libavg supports loading of plugins at runtime that extend the player's functionality. Plugins are practically unrestricted: They can access all low-level functionality of libavg and extend the API exposed to python in arbitrary ways. For instance, they can add new node types by supplying the code necessary to render the Node, expose node functions to python and extend the XML DTD. Plugins have also been used to expose new input devices to libavg.

If your plugin defines a new node class, also have a look at NodeSubclassing.

Using Plugins

The pluginPath property

The player has a property called pluginPath which is a list of directories separated by semicolons under windows and colons on other systems. When loadPlugin() (see below) is called the player searches in each of these directories until it finds a file matching the name <modulename>.so (or .dll, if you're running windows). You may specify relative or absolute paths. Relative paths will be resolved when loadPlugin is called, not when the pluginPath property is set. This makes a difference when the working directory changes before the plugin is actually loaded. When the player starts up, it's pluginPath property defaults to:


The loadPlugin() method

Calling loadPlugin("module") will cause the player to look for a file called (.dll under windows) in each of the directories specified by pluginPath (see above for details). Once the file is found, the player tries to load it as a shared object, extend the DTD and register the new Node type. If this succeeds - an exception is raised otherwise - the new node type can be used from now on as if it was a built-in type. For example you can use both forms of createNode() (XML or key-value) to create such a node or you can load an XML file or string containing a node of the new type.

1player.pluginPath = "../test/plugin/.libs" 
4rootNode = canvas.getRootNode()
5node = colorplugin.ColorNode(fillcolor="7f7f00", parent=rootNode)
6node.fillcolor = "7f007f" 

Note that to actually run this code, you need to change the plugin path to point to $(AVG_PATH)src/test/plugin/.libs on your computer. Once it does run, it should display a pink window.


You can use the log category PLUGIN to get diagnostic messages from the plugin loader. This is especially useful when a plugin fails to load.

What happens to the XML DTD?

Once a plugin is loaded, it is queried for a) it's supported attributes and b) valid parent node types which shall be allowed to contain nodes of this new type. Consequently, the DTD declarations for the parent nodes changes and a new XML node declaration is added to the DTD.

You may want to have a look at src/test/ for a complete example of how to use a plugin.

Creating Plugins

Plugins are shared objects (DLLs on windows). Currently, the shared object must export one symbol that forms the interface between the PluginManager and the plugin itself:

AVG_PLUGIN_API void registerPlugin();

AVG_PLUGIN_API is a macro defined in src/api.h It has the effect of removing C++ name mangling from the symbol name and making sure the function is exported. To make this and the importing of symbols from libavg work properly, AVG_PLUGIN needs to be defined in the complete plugin. This is done in the VS project file (for windows) or in the Makefile (for Linux/Mac).

In registerPlugin, a plugin will typically register one or more node types by calling registerNodeType():

1void Player::registerNodeType(NodeDefinition Def, 
2        const char* pParentNames[] = 0);

The plugin also needs to create python bindings for any classes or functions that should be visible from python - see src/test/plugin/ColorNode.cpp for a minimal but complete implementation of a Node plugin.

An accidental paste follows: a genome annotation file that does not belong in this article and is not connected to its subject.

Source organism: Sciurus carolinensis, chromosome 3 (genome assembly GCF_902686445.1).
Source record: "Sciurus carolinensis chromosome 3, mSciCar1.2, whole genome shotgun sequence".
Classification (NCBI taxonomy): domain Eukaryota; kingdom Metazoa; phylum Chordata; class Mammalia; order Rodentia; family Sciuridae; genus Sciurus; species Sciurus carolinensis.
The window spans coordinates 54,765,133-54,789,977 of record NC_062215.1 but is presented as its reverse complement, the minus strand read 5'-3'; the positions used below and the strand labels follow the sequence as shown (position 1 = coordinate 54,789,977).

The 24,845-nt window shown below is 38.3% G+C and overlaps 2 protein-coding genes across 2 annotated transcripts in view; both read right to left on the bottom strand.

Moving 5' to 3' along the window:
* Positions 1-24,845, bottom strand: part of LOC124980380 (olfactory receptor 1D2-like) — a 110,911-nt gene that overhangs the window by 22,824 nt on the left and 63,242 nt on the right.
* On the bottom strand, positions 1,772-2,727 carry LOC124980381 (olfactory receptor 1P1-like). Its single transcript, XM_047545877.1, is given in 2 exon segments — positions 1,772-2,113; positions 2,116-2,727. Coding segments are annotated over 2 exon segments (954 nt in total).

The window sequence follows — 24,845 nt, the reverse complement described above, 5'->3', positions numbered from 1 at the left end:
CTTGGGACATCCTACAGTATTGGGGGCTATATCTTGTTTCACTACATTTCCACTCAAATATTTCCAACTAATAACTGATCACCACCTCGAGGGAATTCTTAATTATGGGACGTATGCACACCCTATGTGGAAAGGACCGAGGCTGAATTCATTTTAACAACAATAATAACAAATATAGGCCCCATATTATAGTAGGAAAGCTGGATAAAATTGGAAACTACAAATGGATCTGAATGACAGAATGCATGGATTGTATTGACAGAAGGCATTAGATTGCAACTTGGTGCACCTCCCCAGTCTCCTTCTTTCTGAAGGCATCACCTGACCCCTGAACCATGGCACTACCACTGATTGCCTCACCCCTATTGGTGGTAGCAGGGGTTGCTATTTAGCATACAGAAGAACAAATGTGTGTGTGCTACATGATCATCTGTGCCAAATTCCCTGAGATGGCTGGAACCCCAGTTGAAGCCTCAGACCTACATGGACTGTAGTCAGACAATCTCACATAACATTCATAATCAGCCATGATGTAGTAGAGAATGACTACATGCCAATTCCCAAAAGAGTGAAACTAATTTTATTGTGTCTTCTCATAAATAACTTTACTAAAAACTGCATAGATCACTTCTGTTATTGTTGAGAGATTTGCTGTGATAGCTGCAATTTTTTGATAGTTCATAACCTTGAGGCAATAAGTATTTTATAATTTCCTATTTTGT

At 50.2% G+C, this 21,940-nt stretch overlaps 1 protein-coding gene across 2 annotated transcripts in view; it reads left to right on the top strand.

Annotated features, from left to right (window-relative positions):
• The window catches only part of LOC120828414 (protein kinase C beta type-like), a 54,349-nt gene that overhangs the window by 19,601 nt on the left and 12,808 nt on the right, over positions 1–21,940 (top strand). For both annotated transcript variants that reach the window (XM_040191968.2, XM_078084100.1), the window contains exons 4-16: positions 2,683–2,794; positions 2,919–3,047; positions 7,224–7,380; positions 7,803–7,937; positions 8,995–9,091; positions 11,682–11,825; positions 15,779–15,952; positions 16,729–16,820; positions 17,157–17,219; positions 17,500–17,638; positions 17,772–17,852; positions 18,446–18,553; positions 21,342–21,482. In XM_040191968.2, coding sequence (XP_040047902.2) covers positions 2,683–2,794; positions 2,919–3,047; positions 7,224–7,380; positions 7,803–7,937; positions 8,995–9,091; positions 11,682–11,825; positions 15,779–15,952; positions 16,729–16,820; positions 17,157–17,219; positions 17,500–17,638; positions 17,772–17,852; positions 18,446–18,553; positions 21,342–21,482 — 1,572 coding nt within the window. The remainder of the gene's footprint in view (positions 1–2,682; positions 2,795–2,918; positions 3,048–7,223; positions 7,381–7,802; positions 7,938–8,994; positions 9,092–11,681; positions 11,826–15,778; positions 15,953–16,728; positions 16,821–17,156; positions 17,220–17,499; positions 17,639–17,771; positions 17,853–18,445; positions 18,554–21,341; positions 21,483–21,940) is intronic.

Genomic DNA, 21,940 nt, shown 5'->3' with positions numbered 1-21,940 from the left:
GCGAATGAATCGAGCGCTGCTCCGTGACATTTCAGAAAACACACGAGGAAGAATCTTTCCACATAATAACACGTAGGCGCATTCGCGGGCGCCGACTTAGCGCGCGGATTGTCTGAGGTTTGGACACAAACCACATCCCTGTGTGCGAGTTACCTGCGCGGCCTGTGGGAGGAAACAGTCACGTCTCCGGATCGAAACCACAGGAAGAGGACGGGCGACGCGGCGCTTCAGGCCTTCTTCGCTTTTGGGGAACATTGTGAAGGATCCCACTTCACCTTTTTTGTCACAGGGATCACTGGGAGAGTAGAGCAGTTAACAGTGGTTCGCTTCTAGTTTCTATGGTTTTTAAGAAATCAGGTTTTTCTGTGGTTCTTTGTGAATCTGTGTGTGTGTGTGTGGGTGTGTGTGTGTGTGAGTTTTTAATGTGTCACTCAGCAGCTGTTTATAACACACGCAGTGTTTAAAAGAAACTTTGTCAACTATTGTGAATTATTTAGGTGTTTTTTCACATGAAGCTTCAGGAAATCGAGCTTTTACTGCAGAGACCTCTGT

Building a plugin

Node plugins need to be build as a shared object (DLL on windows) and linked against Use src/test/plugin/ as a starting point on Unix-like systems. On windows, clone the colornode project to get started. (You may copy the vcproj file and use search/replace to rename all occurrences of ColorNode and colornode)

Troubleshooting Windows Linker Problems

Unresolved externals in libavg are a typical issue when programming plugins or getting them to work under windows. Here are several tips that might help:

  • If the linker can't find any libavg symbols, you're not linking to the correct libraries.
  • Single missing symbols can be caused by missing AVG_API or AVG_TEMPLATE_API macros for those symbols in libavg.
  • Make sure that AVG_PLUGIN is defined when compiling the plugin, either in the Makefile (for Linux and Mac) or in the Visual Studio project file (for Windows). It makes sure that the AVG_API macros are defined correctly in the libavg header files when they get included.
  • If symbols aren't used in libavg itself, the linker will optimize those symbols away. This seems to be a bug in the Visual C++ linker (opt:NOREF doesn't solve it). A workaround is to #include the appropriate header files somewhere within libavg. Currently, these includes are at src/graphics/OGLImagingContext.cpp.

How is core libavg code affected?


In order to make avg's functions and class methods available to a plugin, those functions need to be exported from While all symbols of a shared object are exported by default on Unix-like systems (at least those using ELF as their executable format and gcc as their build toolchain) the situation on Windows is different. Not only is exporting symbols not the default for the MS linker, it also lacks a switch to enable this behavior. In order to export symbols, each class definition needs to be decorated with __declspec(dllexport) when exported and __declspec(dllimport) in the plugin itself. In libavg code, the macros AVG_API (for classes) and AVG_TEMPLATE_API (for class templates) fulfill this task. They are defined in src/api.h, which therefore must be included by each and every header file defining a class.